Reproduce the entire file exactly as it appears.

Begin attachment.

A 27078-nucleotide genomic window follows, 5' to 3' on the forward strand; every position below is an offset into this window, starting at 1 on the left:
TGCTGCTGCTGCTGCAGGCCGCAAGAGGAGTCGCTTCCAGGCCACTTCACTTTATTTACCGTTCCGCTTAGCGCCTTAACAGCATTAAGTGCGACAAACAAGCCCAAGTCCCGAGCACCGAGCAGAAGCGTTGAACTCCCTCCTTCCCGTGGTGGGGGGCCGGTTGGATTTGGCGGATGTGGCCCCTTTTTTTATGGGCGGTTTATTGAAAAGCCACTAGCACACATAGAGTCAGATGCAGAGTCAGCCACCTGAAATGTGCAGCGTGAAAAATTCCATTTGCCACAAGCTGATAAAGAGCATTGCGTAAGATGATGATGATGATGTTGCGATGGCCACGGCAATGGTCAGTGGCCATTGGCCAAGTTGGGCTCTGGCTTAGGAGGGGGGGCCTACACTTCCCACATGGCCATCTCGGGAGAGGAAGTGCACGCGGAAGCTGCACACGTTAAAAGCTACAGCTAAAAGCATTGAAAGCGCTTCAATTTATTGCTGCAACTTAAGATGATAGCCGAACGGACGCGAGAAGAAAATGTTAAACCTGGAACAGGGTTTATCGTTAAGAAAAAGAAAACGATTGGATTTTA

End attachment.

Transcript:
A 27078-nucleotide genomic window follows, 5' to 3' on the forward strand; every position below is an offset into this window, starting at 1 on the left:
TGCTGCTGCTGCTGCAGGCCGCAAGAGGAGTCGCTTCCAGGCCACTTCACTTTATTTACCGTTCCGCTTAGCGCCTTAACAGCATTAAGTGCGACAAACAAGCCCAAGTCCCGAGCACCGAGCAGAAGCGTTGAACTCCCTCCTTCCCGTGGTGGGGGGCCGGTTGGATTTGGCGGATGTGGCCCCTTTTTTTATGGGCGGTTTATTGAAAAGCCACTAGCACACATAGAGTCAGATGCAGAGTCAGCCACCTGAAATGTGCAGCGTGAAAAATTCCATTTGCCACAAGCTGATAAAGAGCATTGCGTAAGATGATGATGATGATGTTGCGATGGCCACGGCAATGGTCAGTGGCCATTGGCCAAGTTGGGCTCTGGCTTAGGAGGGGGGGCCTACACTTCCCACATGGCCATCTCGGGAGAGGAAGTGCACGCGGAAGCTGCACACGTTAAAAGCTACAGCTAAAAGCATTGAAAGCGCTTCAATTTATTGCTGCAACTTAAGATGATAGCCGAACGGACGCGAGAAGAAAATGTTAAACCTGGAACAGGGTTTATCGTTAAGAAAAAGAAAACGATTGGATTTTA